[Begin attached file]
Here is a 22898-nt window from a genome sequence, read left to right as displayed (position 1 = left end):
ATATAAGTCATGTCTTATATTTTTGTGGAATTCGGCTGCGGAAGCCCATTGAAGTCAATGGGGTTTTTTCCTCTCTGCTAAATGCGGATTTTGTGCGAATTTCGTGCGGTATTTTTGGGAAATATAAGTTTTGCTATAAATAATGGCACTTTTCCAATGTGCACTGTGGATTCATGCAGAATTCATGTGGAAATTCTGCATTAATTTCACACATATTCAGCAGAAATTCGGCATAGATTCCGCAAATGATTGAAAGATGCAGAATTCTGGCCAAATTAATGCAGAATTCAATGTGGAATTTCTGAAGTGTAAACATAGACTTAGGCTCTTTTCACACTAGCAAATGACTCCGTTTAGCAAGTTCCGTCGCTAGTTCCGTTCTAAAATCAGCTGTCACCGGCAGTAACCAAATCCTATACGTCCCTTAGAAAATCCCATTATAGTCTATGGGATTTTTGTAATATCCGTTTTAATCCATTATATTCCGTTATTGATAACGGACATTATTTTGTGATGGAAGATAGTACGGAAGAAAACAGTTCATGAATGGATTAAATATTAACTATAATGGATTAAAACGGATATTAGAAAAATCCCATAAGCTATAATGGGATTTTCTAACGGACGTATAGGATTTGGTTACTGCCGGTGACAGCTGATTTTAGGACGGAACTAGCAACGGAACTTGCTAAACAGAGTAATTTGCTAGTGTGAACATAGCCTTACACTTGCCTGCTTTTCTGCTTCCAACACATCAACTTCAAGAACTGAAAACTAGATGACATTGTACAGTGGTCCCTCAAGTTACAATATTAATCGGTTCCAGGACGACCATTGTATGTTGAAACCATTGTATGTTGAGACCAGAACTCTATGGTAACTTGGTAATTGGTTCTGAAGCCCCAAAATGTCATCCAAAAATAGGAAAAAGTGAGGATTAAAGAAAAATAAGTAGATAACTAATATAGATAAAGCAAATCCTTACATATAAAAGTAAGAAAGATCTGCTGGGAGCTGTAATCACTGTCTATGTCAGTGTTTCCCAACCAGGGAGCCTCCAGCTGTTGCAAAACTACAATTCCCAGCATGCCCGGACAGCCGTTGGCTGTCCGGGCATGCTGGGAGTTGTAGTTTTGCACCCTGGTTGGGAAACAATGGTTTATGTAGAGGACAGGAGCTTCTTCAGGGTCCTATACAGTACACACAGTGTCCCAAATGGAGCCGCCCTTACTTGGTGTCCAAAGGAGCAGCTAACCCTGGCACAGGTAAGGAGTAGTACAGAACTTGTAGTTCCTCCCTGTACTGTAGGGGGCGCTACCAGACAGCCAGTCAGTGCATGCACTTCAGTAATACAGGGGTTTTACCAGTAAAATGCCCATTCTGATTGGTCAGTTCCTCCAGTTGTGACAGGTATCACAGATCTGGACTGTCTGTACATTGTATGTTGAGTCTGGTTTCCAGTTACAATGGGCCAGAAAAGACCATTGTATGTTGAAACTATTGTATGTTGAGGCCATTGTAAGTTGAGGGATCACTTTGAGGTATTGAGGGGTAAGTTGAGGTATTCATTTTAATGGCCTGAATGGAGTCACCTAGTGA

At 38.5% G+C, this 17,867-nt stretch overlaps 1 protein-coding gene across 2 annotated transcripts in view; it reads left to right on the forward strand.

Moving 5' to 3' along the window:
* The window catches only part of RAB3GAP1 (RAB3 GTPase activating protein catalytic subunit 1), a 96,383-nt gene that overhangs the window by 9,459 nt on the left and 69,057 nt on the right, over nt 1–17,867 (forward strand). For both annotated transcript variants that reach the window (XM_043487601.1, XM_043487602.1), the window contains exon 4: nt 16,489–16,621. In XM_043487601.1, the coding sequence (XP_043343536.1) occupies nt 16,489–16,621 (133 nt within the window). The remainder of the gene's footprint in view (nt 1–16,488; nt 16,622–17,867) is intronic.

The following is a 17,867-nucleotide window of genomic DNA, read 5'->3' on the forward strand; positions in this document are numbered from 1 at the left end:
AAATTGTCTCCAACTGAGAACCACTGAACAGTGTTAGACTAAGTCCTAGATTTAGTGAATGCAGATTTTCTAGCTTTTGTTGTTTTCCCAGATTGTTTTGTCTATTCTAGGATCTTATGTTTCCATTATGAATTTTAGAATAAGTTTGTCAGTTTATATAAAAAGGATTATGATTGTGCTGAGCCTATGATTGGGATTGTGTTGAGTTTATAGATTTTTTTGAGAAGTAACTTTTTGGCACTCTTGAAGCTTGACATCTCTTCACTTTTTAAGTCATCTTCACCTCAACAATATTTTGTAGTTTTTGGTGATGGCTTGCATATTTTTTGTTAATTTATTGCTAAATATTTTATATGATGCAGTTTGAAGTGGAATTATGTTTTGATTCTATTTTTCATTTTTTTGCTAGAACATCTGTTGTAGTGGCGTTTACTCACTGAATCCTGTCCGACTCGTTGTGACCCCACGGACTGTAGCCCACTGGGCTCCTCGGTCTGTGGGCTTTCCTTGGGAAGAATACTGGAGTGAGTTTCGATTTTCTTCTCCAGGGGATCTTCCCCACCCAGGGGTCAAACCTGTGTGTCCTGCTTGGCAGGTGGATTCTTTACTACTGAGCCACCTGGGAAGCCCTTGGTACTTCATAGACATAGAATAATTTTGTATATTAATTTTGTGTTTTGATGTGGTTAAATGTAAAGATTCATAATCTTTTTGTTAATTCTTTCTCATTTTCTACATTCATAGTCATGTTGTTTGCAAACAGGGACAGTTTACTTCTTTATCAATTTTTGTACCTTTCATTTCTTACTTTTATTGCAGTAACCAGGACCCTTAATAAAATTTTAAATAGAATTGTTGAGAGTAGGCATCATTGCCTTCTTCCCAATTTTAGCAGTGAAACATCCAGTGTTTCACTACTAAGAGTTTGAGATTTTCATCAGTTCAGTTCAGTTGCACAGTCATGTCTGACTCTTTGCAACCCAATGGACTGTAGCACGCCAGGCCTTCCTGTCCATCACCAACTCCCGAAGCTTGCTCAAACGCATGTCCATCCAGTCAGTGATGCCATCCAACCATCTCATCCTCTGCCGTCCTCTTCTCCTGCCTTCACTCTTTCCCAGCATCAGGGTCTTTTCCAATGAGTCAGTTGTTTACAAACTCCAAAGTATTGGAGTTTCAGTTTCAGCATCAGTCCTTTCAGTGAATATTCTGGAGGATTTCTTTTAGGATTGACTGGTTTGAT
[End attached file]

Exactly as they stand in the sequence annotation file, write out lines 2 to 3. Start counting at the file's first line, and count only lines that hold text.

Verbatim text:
ATATAAGTCATGTCTTATATTTTTGTGGAATTCGGCTGCGGAAGCCCATTGAAGTCAATGGGGTTTTTTCCTCTCTGCTAAATGCGGATTTTGTGCGAATTTCGTGCGGTATTTTTGGGAAATATAAGTTTTGCTATAAATAATGGCACTTTTCCAATGTGCACTGTGGATTCATGCAGAATTCATGTGGAAATTCTGCATTAATTTCACACATATTCAGCAGAAATTCGGCATAGATTCCGCAAATGATTGAAAGATGCAGAATTCTGGCCAAATTAATGCAGAATTCAATGTGGAATTTCTGAAGTGTAAACATAGACTTAGGCTCTTTTCACACTAGCAAATGACTCCGTTTAGCAAGTTCCGTCGCTAGTTCCGTTCTAAAATCAGCTGTCACCGGCAGTAACCAAATCCTATACGTCCCTTAGAAAATCCCATTATAGTCTATGGGATTTTTGTAATATCCGTTTTAATCCATTATATTCCGTTATTGATAACGGACATTATTTTGTGATGGAAGATAGTACGGAAGAAAACAGTTCATGAATGGATTAAATATTAACTATAATGGATTAAAACGGATATTAGAAAAATCCCATAAGCTATAATGGGATTTTCTAACGGACGTATAGGATTTGGTTACTGCCGGTGACAGCTGATTTTAGGACGGAACTAGCAACGGAACTTGCTAAACAGAGTAATTTGCTAGTGTGAACATAGCCTTACACTTGCCTGCTTTTCTGCTTCCAACACATCAACTTCAAGAACTGAAAACTAGATGACATTGTACAGTGGTCCCTCAAGTTACAATATTAATCGGTTCCAGGACGACCATTGTATGTTGAAACCATTGTATGTTGAGACCAGAACTCTATGGTAACTTGGTAATTGGTTCTGAAGCCCCAAAATGTCATCCAAAAATAGGAAAAAGTGAGGATTAAAGAAAAATAAGTAGATAACTAATATAGATAAAGCAAATCCTTACATATAAAAGTAAGAAAGATCTGCTGGGAGCTGTAATCACTGTCTATGTCAGTGTTTCCCAACCAGGGAGCCTCCAGCTGTTGCAAAACTACAATTCCCAGCATGCCCGGACAGCCGTTGGCTGTCCGGGCATGCTGGGAGTTGTAGTTTTGCACCCTGGTTGGGAAACAATGGTTTATGTAGAGGACAGGAGCTTCTTCAGGGTCCTATACAGTACACACAGTGTCCCAAATGGAGCCGCCCTTACTTGGTGTCCAAAGGAGCAGCTAACCCTGGCACAGGTAAGGAGTAGTACAGAACTTGTAGTTCCTCCCTGTACTGTAGGGGGCGCTACCAGACAGCCAGTCAGTGCATGCACTTCAGTAATACAGGGGTTTTACCAGTAAAATGCCCATTCTGATTGGTCAGTTCCTCCAGTTGTGACAGGTATCACAGATCTGGACTGTCTGTACATTGTATGTTGAGTCTGGTTTCCAGTTACAATGGGCCAGAAAAGACCATTGTATGTTGAAACTATTGTATGTTGAGGCCATTGTAAGTTGAGGGATCACTTTGAGGTATTGAGGGGTAAGTTGAGGTATTCATTTTAATGGCCTGAATGGAGTCACCTAGTGA

At 38.5% G+C, this 17,867-nt stretch overlaps 1 protein-coding gene across 2 annotated transcripts in view; it reads left to right on the forward strand.